Balk



to stop, as at an obstacle, and refuse to proceed or to do something specified (usually followed by at):
He balked at making the speech.
(of a horse, mule, etc.) to stop short and stubbornly refuse to go on.
Baseball. to commit a balk.
to place an obstacle in the way of; hinder; thwart:
a sudden reversal that balked her hopes.
Archaic. to let slip; fail to use:
to balk an opportunity.
a check or hindrance; defeat; disappointment.
a strip of land left unplowed.
a crossbeam in the roof of a house that unites and supports the rafters; tie beam.
any heavy timber used for building purposes.
Baseball. an illegal motion by a pitcher while one or more runners are on base, as a pitch in which there is either an insufficient or too long a pause after the windup or stretch, a pretended throw to first or third base or to the batter with one foot on the pitcher’s rubber, etc., resulting in a penalty advancing the runner or runners one base.
Billiards. any of the eight panels or compartments lying between the cushions of the table and the balklines.
Obsolete. a miss, slip, or failure:
to make a balk.
in balk, inside any of the spaces in back of the balklines on a billiard table.
Contemporary Examples

Sidebar: the Electoral College is the balk rule of government.
Baseball’s Problem Is Politics’ Problem Doug McIntyre November 3, 2014

“Megalodon fossils appear in shallower marine sediments,” balk said.
Shark Week Is Lying Again: Megalodon Is Definitely Extinct David Shiffman August 14, 2014

So far that ruling has not caused any of the young men to balk at testifying.
The Sandusky Sexual Abuse Case’s Biggest Mysteries Diane Dimond June 4, 2012

The president warned Republicans not to balk at raising the debt ceiling and challenged the NRA on gun control.
Obama Talks Tough on Budget, Guns Howard Kurtz January 13, 2013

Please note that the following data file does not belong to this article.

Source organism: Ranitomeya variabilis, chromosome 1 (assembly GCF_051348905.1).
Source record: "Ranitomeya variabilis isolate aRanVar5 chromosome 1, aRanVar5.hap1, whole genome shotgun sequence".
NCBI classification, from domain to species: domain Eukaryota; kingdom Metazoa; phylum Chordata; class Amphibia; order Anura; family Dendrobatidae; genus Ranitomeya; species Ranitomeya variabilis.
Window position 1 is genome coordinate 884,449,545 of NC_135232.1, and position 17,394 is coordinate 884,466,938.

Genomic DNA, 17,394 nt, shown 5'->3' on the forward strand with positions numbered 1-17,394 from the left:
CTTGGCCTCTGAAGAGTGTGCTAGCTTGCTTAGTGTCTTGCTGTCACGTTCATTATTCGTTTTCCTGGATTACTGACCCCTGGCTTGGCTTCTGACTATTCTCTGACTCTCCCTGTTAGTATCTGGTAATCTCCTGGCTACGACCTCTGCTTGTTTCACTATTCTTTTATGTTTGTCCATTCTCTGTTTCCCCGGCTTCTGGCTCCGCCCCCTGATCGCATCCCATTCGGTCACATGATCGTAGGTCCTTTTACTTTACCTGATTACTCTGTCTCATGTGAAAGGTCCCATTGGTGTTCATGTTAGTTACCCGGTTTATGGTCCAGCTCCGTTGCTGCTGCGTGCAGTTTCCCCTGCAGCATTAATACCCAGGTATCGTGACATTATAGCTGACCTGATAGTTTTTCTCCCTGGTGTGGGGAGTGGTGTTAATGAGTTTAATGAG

These bills have wide bipartisan support, but certain provisions have caused some lawmakers to balk.
Trafficked Women’s Second Chance Hugh Ryan October 13, 2011

Historical Examples

He could be relied upon to balk every effort my mother might make to find me.
Vandemark’s Folly Herbert Quick

It seemed that nothing could balk her ambition in that direction.
Ruth Fielding and the Gypsies Alice B. Emerson

I gathered that the snap indicated relief at my compliance, and that he had been afraid I might balk.
Frenzied Finance Thomas W. Lawson

He says that half of it is mine, but he may balk on taking charge.
David Lannarck, Midget George S. Harney

Ah, would it not be sweet revenge indeed to balk the King in this venture so dear to his heart!
The Outlaw of Torn Edgar Rice Burroughs

verb
(intransitive) usually foll by at. to stop short, esp suddenly or unexpectedly; jib: the horse balked at the jump
(intransitive) foll by at. to turn away abruptly; recoil: he balked at the idea of murder
(transitive) to thwart, check, disappoint, or foil: he was balked in his plans
(transitive) to avoid deliberately: he balked the question
(transitive) to miss unintentionally
noun
a roughly squared heavy timber beam
a timber tie beam of a roof
an unploughed ridge to prevent soil erosion or mark a division on common land
an obstacle; hindrance; disappointment
(baseball) an illegal motion by a pitcher towards the plate or towards the base when there are runners on base, esp without delivering the ball
n.

Old English balca “ridge, bank,” from or influenced by Old Norse balkr “ridge of land,” especially between two plowed furrows, both from Proto-Germanic *balkan-, *belkan- (cf. Old Saxon balko, Danish bjelke, Old Frisian balka, Old High German balcho, German Balken “beam, rafter”), from PIE *bhelg- “beam, plank” (cf. Latin fulcire “to prop up, support,” fulcrum “bedpost;” Lithuanian balziena “cross-bar;” and possibly Greek phalanx “trunk, log, line of battle”). Modern senses are figurative, representing the balk as a hindrance or obstruction (see balk (v.)). Baseball sense is first attested 1845.
v.

late 14c., “to leave an unplowed ridge when plowing,” from balk (n.). Extended meaning “to omit, intentionally neglect” is mid-15c. Most modern senses are figurative, from the notion of a balk in the fields as a hindrance or obstruction: sense of “stop short” (as a horse confronted with an obstacle) is late 15c.; that of “to refuse” is 1580s. Related: Balked; balking.

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